Timing Loops

The Bencher structure provides a number of functions which implement different timing loops for measuring the performance of a function. This page discusses how these timing loops work and which one is appropriate for different situations.


The simplest timing loop is iter. This loop should be the default for most benchmarks. iter calls the benchmark N times in a tight loop and records the elapsed time for the entire loop. Because it takes only two measurements (the time before and after the loop) and does nothing else in the loop iter has effectively zero measurement overhead - meaning it can accurately measure the performance of functions as small as a single processor instruction.

However, iter has limitations as well. If the benchmark returns a value which implements Drop, it will be dropped inside the loop and the drop function's time will be included in the measurement. Additionally, some benchmarks need per-iteration setup. A benchmark for a sorting algorithm might require some unsorted data to operate on, but we don't want the generation of the unsorted data to affect the measurement. iter provides no way to do this.


iter_with_large_drop is an answer to the first problem. In this case, the values returned by the benchmark are collected into a Vec to be dropped after the measurement is complete. This introduces a small amount of measurement overhead, meaning that the measured value will be slightly higher than the true runtime of the function. This overhead is almost always negligible, but it's important to be aware that it exists. Extremely fast benchmarks (such as those in the hundreds-of-picoseconds range or smaller) or benchmarks that return very large structures may incur more overhead.

Aside from the measurement overhead, iter_with_large_drop has its own limitations. Collecting the returned values into a Vec uses heap memory, and the amount of memory used is not under the control of the user. Rather, it depends on the iteration count which in turn depends on the benchmark settings and the runtime of the benchmarked function. It is possible that a benchmark could run out of memory while collecting the values to drop.


iter_batched and iter_batched_ref are the next step up in complexity for timing loops. These timing loops take two closures rather than one. The first closure takes no arguments and returns a value of type T - this is used to generate setup data. For example, the setup function might clone a vector of unsorted data for use in benchmarking a sorting function. The second closure is the function to benchmark, and it takes a T (for iter_batched) or &mut T (for iter_batched_ref).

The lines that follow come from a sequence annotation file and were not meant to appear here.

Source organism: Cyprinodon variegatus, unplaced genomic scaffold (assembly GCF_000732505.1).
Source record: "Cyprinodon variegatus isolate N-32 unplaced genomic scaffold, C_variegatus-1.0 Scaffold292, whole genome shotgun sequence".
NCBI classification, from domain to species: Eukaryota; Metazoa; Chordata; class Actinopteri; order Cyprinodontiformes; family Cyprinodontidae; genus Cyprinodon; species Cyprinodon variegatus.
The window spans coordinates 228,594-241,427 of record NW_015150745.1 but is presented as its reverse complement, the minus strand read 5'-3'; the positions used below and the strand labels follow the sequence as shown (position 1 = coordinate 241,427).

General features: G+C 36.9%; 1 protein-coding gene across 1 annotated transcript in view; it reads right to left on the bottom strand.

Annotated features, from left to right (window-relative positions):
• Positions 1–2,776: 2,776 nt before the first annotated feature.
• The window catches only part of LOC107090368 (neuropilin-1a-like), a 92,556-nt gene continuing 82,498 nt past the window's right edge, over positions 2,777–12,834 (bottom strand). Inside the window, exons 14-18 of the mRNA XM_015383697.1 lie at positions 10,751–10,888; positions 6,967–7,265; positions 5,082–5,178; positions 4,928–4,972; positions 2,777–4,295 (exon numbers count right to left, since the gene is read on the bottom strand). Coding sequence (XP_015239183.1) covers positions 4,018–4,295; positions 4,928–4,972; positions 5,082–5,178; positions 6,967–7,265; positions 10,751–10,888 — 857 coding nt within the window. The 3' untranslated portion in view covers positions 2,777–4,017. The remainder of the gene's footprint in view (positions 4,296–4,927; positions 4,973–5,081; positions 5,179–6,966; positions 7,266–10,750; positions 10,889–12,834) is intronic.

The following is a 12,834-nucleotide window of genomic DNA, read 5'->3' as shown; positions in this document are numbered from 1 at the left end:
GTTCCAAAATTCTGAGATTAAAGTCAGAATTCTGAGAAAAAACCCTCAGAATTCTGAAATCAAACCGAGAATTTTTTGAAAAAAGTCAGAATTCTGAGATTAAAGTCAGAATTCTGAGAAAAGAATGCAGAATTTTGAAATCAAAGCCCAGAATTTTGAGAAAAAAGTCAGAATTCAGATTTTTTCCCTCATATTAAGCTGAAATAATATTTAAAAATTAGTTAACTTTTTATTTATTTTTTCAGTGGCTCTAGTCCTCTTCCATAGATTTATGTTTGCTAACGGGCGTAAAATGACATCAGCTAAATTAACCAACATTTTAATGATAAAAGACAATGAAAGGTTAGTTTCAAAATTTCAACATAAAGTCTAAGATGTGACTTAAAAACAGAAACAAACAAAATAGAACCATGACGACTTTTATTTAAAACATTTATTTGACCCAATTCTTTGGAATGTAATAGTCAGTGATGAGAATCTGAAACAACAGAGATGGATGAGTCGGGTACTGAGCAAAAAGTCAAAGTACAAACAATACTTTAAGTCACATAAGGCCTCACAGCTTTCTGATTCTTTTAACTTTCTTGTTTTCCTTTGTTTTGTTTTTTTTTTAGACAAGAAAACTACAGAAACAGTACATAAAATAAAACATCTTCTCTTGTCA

These two timing loops generate a batch of inputs and measure the time to execute the benchmark on all values in the batch. As with iter_with_large_drop they also collect the values returned from the benchmark into a Vec and drop it later without timing the drop. Then another batch of inputs is generated and the process is repeated until enough iterations of the benchmark have been measured. Keep in mind that this is only necessary if the benchmark modifies the input - if the input is constant then one input value can be reused and the benchmark should use iter instead.

Both timing loops accept a third parameter which controls how large a batch is. If the batch size is too large, we might run out of memory generating the inputs and collecting the outputs. If it's too small, we could introduce more measurement overhead than is necessary. For ease of use, Criterion provides three pre-defined choices of batch size, defined by the BatchSize enum - SmallInput, LargeInput and PerIteration. It is also possible (though not recommended) to set the batch size manually.

SmallInput should be the default for most benchmarks. It is tuned for benchmarks where the setup values are small (small enough that millions of values can safely be held in memory) and the output is likewise small or nonexistent. SmallInput incurs the least measurement overhead (equivalent to that of iter_with_large_drop and therefore negligible for nearly all benchmarks), but also uses the most memory.